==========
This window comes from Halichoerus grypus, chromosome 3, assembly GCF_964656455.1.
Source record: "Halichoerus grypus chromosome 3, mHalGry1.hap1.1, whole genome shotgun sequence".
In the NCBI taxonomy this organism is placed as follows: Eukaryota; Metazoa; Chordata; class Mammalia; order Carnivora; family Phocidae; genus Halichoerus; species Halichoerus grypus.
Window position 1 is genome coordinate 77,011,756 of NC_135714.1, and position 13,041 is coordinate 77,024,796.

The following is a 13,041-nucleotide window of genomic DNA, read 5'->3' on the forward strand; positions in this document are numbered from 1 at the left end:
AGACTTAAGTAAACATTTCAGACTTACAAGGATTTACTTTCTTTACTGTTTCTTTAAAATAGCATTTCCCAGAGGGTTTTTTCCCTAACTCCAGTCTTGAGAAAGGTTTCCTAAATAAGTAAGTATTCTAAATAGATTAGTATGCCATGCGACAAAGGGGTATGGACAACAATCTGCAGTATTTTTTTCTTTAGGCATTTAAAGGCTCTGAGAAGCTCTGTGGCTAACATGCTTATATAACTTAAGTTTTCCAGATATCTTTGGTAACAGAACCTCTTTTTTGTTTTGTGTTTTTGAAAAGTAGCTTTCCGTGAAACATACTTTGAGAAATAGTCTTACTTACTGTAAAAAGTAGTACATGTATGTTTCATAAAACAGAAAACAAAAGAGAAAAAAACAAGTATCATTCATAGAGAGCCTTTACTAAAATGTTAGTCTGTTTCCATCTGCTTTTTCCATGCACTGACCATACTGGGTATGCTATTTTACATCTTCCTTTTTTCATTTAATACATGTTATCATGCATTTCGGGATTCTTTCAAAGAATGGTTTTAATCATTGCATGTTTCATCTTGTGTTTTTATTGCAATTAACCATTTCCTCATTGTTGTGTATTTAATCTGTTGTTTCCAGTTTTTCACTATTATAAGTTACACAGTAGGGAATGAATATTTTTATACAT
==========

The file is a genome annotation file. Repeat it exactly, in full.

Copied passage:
This window comes from Halichoerus grypus, chromosome 3, assembly GCF_964656455.1.
Source record: "Halichoerus grypus chromosome 3, mHalGry1.hap1.1, whole genome shotgun sequence".
In the NCBI taxonomy this organism is placed as follows: Eukaryota; Metazoa; Chordata; class Mammalia; order Carnivora; family Phocidae; genus Halichoerus; species Halichoerus grypus.
Window position 1 is genome coordinate 77,011,756 of NC_135714.1, and position 13,041 is coordinate 77,024,796.

The following is a 13,041-nucleotide window of genomic DNA, read 5'->3' on the forward strand; positions in this document are numbered from 1 at the left end:
AGACTTAAGTAAACATTTCAGACTTACAAGGATTTACTTTCTTTACTGTTTCTTTAAAATAGCATTTCCCAGAGGGTTTTTTCCCTAACTCCAGTCTTGAGAAAGGTTTCCTAAATAAGTAAGTATTCTAAATAGATTAGTATGCCATGCGACAAAGGGGTATGGACAACAATCTGCAGTATTTTTTTCTTTAGGCATTTAAAGGCTCTGAGAAGCTCTGTGGCTAACATGCTTATATAACTTAAGTTTTCCAGATATCTTTGGTAACAGAACCTCTTTTTTGTTTTGTGTTTTTGAAAAGTAGCTTTCCGTGAAACATACTTTGAGAAATAGTCTTACTTACTGTAAAAAGTAGTACATGTATGTTTCATAAAACAGAAAACAAAAGAGAAAAAAACAAGTATCATTCATAGAGAGCCTTTACTAAAATGTTAGTCTGTTTCCATCTGCTTTTTCCATGCACTGACCATACTGGGTATGCTATTTTACATCTTCCTTTTTTCATTTAATACATGTTATCATGCATTTCGGGATTCTTTCAAAGAATGGTTTTAATCATTGCATGTTTCATCTTGTGTTTTTATTGCAATTAACCATTTCCTCATTGTTGTGTATTTAATCTGTTGTTTCCAGTTTTTCACTATTATAAGTTACACAGTAGGGAATGAATATTTTTATACAT